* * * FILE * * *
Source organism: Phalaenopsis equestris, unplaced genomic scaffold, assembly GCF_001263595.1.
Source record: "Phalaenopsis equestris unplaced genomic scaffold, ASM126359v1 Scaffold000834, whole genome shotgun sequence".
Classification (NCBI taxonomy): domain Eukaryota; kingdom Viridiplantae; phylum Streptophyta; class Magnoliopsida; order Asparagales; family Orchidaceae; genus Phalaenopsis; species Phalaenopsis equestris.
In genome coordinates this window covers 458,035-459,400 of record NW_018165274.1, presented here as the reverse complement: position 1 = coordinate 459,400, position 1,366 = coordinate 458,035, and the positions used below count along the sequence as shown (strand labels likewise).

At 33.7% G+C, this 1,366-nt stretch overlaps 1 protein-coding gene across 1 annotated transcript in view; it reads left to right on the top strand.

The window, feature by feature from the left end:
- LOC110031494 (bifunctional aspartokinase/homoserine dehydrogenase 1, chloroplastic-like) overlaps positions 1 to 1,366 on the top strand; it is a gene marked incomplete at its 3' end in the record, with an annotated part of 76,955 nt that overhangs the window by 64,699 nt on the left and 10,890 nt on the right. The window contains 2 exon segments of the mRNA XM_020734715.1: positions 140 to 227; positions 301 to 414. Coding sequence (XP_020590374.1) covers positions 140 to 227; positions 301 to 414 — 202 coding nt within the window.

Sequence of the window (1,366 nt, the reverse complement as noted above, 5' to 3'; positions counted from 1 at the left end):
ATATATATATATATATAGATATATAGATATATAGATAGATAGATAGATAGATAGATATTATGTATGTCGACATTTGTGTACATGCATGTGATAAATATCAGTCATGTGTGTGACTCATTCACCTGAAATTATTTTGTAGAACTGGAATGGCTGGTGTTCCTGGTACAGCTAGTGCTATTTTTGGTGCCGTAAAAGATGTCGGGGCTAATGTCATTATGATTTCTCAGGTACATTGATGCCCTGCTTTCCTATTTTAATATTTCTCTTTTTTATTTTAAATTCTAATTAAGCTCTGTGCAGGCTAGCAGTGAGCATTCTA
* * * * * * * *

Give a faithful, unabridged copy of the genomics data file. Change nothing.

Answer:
Source organism: Phalaenopsis equestris, unplaced genomic scaffold, assembly GCF_001263595.1.
Source record: "Phalaenopsis equestris unplaced genomic scaffold, ASM126359v1 Scaffold000834, whole genome shotgun sequence".
Classification (NCBI taxonomy): domain Eukaryota; kingdom Viridiplantae; phylum Streptophyta; class Magnoliopsida; order Asparagales; family Orchidaceae; genus Phalaenopsis; species Phalaenopsis equestris.
In genome coordinates this window covers 458,035-459,400 of record NW_018165274.1, presented here as the reverse complement: position 1 = coordinate 459,400, position 1,366 = coordinate 458,035, and the positions used below count along the sequence as shown (strand labels likewise).

At 33.7% G+C, this 1,366-nt stretch overlaps 1 protein-coding gene across 1 annotated transcript in view; it reads left to right on the top strand.

The window, feature by feature from the left end:
- LOC110031494 (bifunctional aspartokinase/homoserine dehydrogenase 1, chloroplastic-like) overlaps positions 1 to 1,366 on the top strand; it is a gene marked incomplete at its 3' end in the record, with an annotated part of 76,955 nt that overhangs the window by 64,699 nt on the left and 10,890 nt on the right. The window contains 2 exon segments of the mRNA XM_020734715.1: positions 140 to 227; positions 301 to 414. Coding sequence (XP_020590374.1) covers positions 140 to 227; positions 301 to 414 — 202 coding nt within the window.

Sequence of the window (1,366 nt, the reverse complement as noted above, 5' to 3'; positions counted from 1 at the left end):
ATATATATATATATATAGATATATAGATATATAGATAGATAGATAGATAGATAGATATTATGTATGTCGACATTTGTGTACATGCATGTGATAAATATCAGTCATGTGTGTGACTCATTCACCTGAAATTATTTTGTAGAACTGGAATGGCTGGTGTTCCTGGTACAGCTAGTGCTATTTTTGGTGCCGTAAAAGATGTCGGGGCTAATGTCATTATGATTTCTCAGGTACATTGATGCCCTGCTTTCCTATTTTAATATTTCTCTTTTTTATTTTAAATTCTAATTAAGCTCTGTGCAGGCTAGCAGTGAGCATTCTA